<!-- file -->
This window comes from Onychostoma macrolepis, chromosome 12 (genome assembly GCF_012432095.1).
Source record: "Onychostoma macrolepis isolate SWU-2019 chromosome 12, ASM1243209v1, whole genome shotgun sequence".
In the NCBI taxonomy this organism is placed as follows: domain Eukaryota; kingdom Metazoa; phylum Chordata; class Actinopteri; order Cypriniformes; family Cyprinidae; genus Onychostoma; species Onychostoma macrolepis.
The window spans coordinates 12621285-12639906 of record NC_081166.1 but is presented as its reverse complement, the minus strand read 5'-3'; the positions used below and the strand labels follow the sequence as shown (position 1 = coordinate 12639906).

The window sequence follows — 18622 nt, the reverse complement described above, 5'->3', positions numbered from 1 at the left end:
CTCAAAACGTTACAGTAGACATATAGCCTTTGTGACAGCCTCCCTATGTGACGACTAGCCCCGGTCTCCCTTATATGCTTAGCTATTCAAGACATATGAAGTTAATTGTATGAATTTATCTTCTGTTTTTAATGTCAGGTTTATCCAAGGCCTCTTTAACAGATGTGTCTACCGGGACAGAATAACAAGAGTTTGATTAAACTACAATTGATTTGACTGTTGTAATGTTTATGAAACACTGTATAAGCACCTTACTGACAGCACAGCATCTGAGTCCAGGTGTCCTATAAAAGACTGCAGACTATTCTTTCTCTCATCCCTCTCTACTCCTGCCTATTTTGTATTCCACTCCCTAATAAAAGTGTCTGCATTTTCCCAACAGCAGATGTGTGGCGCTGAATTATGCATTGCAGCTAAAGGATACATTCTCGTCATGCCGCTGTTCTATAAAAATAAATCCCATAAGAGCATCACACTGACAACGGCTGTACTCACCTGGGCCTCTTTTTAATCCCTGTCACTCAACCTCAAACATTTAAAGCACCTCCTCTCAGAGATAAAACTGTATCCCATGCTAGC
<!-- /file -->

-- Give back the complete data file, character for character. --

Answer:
This window comes from Onychostoma macrolepis, chromosome 12 (genome assembly GCF_012432095.1).
Source record: "Onychostoma macrolepis isolate SWU-2019 chromosome 12, ASM1243209v1, whole genome shotgun sequence".
In the NCBI taxonomy this organism is placed as follows: domain Eukaryota; kingdom Metazoa; phylum Chordata; class Actinopteri; order Cypriniformes; family Cyprinidae; genus Onychostoma; species Onychostoma macrolepis.
The window spans coordinates 12621285-12639906 of record NC_081166.1 but is presented as its reverse complement, the minus strand read 5'-3'; the positions used below and the strand labels follow the sequence as shown (position 1 = coordinate 12639906).

The window sequence follows — 18622 nt, the reverse complement described above, 5'->3', positions numbered from 1 at the left end:
CTCAAAACGTTACAGTAGACATATAGCCTTTGTGACAGCCTCCCTATGTGACGACTAGCCCCGGTCTCCCTTATATGCTTAGCTATTCAAGACATATGAAGTTAATTGTATGAATTTATCTTCTGTTTTTAATGTCAGGTTTATCCAAGGCCTCTTTAACAGATGTGTCTACCGGGACAGAATAACAAGAGTTTGATTAAACTACAATTGATTTGACTGTTGTAATGTTTATGAAACACTGTATAAGCACCTTACTGACAGCACAGCATCTGAGTCCAGGTGTCCTATAAAAGACTGCAGACTATTCTTTCTCTCATCCCTCTCTACTCCTGCCTATTTTGTATTCCACTCCCTAATAAAAGTGTCTGCATTTTCCCAACAGCAGATGTGTGGCGCTGAATTATGCATTGCAGCTAAAGGATACATTCTCGTCATGCCGCTGTTCTATAAAAATAAATCCCATAAGAGCATCACACTGACAACGGCTGTACTCACCTGGGCCTCTTTTTAATCCCTGTCACTCAACCTCAAACATTTAAAGCACCTCCTCTCAGAGATAAAACTGTATCCCATGCTAGC